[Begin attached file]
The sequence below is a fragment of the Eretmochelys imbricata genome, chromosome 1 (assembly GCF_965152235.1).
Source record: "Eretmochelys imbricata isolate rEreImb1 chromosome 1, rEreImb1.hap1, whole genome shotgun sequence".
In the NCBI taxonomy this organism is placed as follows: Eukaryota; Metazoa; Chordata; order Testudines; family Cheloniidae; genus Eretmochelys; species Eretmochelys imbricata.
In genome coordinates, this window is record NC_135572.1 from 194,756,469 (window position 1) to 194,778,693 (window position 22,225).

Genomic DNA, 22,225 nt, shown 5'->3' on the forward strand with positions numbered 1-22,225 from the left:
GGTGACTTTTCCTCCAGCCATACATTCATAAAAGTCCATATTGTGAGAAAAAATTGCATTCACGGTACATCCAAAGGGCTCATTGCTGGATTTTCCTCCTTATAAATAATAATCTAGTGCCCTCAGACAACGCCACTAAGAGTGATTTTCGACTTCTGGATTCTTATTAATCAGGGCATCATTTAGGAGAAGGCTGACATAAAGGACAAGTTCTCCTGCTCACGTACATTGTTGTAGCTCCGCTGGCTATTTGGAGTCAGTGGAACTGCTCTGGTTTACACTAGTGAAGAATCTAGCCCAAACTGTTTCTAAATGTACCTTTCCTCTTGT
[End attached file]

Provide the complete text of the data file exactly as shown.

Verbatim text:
The sequence below is a fragment of the Eretmochelys imbricata genome, chromosome 1 (assembly GCF_965152235.1).
Source record: "Eretmochelys imbricata isolate rEreImb1 chromosome 1, rEreImb1.hap1, whole genome shotgun sequence".
In the NCBI taxonomy this organism is placed as follows: Eukaryota; Metazoa; Chordata; order Testudines; family Cheloniidae; genus Eretmochelys; species Eretmochelys imbricata.
In genome coordinates, this window is record NC_135572.1 from 194,756,469 (window position 1) to 194,778,693 (window position 22,225).

Genomic DNA, 22,225 nt, shown 5'->3' on the forward strand with positions numbered 1-22,225 from the left:
GGTGACTTTTCCTCCAGCCATACATTCATAAAAGTCCATATTGTGAGAAAAAATTGCATTCACGGTACATCCAAAGGGCTCATTGCTGGATTTTCCTCCTTATAAATAATAATCTAGTGCCCTCAGACAACGCCACTAAGAGTGATTTTCGACTTCTGGATTCTTATTAATCAGGGCATCATTTAGGAGAAGGCTGACATAAAGGACAAGTTCTCCTGCTCACGTACATTGTTGTAGCTCCGCTGGCTATTTGGAGTCAGTGGAACTGCTCTGGTTTACACTAGTGAAGAATCTAGCCCAAACTGTTTCTAAATGTACCTTTCCTCTTGT